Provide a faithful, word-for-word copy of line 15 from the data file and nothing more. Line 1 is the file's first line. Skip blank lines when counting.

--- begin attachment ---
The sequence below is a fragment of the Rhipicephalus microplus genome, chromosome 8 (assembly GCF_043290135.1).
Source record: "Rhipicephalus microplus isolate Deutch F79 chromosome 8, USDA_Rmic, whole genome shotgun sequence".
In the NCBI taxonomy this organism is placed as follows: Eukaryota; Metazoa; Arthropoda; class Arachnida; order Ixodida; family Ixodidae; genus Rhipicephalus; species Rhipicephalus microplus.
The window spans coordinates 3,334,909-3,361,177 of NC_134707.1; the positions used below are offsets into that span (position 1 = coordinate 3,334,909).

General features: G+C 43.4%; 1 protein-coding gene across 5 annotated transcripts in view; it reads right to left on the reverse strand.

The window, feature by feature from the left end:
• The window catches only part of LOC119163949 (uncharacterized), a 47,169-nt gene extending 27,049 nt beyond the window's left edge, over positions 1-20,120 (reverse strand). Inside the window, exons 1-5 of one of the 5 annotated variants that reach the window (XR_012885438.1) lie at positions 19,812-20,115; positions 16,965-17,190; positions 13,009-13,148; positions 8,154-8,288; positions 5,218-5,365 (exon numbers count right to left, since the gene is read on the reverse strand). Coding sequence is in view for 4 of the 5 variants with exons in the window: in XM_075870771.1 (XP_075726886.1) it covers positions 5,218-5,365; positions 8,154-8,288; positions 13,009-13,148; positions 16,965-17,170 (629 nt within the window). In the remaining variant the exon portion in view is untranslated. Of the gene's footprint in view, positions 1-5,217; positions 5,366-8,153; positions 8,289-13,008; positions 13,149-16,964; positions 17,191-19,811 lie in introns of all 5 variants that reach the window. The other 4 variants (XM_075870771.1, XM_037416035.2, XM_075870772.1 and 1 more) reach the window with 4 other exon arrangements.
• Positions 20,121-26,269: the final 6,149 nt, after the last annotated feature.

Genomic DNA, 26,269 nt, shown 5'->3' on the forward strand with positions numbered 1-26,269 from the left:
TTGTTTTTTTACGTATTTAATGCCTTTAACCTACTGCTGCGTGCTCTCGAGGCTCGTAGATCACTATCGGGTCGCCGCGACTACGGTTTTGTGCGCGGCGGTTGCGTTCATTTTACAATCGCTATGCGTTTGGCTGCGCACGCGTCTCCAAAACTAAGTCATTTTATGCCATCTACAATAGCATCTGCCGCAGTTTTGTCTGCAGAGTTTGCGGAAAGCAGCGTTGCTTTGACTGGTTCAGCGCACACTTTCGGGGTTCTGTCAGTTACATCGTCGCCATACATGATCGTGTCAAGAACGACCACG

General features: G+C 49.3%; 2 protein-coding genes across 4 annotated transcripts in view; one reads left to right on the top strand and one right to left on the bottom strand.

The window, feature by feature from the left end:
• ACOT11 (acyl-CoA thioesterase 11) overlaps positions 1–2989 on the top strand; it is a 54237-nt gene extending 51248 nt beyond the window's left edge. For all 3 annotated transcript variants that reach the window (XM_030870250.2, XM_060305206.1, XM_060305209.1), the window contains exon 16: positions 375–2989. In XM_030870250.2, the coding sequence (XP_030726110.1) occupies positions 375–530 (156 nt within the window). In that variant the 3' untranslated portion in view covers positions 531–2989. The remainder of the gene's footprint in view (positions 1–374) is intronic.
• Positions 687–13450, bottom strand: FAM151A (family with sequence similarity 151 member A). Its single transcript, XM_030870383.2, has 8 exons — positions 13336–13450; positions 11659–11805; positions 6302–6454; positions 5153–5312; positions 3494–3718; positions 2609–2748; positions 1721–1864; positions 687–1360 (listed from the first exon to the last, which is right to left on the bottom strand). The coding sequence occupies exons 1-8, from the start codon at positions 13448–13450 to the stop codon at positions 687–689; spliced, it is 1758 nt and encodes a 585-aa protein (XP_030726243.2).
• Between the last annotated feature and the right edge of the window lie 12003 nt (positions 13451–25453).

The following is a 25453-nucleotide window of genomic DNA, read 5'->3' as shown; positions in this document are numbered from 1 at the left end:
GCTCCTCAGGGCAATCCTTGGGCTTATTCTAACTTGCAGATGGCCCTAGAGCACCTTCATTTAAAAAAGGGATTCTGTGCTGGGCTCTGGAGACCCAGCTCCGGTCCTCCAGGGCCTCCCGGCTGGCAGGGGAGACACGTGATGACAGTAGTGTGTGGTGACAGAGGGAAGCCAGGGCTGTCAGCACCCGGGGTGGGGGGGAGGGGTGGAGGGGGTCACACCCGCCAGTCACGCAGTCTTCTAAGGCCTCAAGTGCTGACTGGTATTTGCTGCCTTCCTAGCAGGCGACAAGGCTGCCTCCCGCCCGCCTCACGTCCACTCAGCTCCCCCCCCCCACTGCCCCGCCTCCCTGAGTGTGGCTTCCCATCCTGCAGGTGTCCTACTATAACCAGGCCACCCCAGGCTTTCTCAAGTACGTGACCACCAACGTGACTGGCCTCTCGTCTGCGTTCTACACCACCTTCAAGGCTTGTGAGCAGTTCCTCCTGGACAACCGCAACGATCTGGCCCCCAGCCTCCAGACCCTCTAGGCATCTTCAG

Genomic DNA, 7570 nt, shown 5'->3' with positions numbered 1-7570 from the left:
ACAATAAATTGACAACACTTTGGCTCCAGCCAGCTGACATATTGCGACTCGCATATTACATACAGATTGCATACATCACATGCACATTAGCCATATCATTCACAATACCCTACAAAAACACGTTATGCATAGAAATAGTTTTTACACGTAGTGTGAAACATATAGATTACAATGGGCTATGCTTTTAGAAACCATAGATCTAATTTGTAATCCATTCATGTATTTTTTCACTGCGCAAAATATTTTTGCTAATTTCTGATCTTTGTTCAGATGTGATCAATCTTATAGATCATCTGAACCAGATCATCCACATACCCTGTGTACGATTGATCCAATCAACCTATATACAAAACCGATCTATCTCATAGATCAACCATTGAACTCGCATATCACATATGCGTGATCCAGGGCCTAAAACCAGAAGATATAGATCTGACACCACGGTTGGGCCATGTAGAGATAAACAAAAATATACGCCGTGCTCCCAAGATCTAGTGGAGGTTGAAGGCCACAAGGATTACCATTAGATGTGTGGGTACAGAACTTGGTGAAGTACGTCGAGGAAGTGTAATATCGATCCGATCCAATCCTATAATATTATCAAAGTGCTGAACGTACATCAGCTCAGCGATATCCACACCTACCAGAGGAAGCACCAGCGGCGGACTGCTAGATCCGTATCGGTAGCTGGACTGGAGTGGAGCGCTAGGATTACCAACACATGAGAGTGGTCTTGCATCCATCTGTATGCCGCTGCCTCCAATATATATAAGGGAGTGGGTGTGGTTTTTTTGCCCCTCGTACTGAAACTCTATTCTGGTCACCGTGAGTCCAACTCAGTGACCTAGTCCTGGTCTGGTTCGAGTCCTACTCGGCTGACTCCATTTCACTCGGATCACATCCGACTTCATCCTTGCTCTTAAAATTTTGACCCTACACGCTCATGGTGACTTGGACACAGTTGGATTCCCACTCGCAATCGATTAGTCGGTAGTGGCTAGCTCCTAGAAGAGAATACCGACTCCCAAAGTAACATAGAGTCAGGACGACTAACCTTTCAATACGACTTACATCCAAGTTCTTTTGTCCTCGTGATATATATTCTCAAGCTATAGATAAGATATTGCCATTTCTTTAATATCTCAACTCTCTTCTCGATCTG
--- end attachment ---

• Between the last annotated feature and the right edge of the window lie 12003 nt (positions 13451–25453).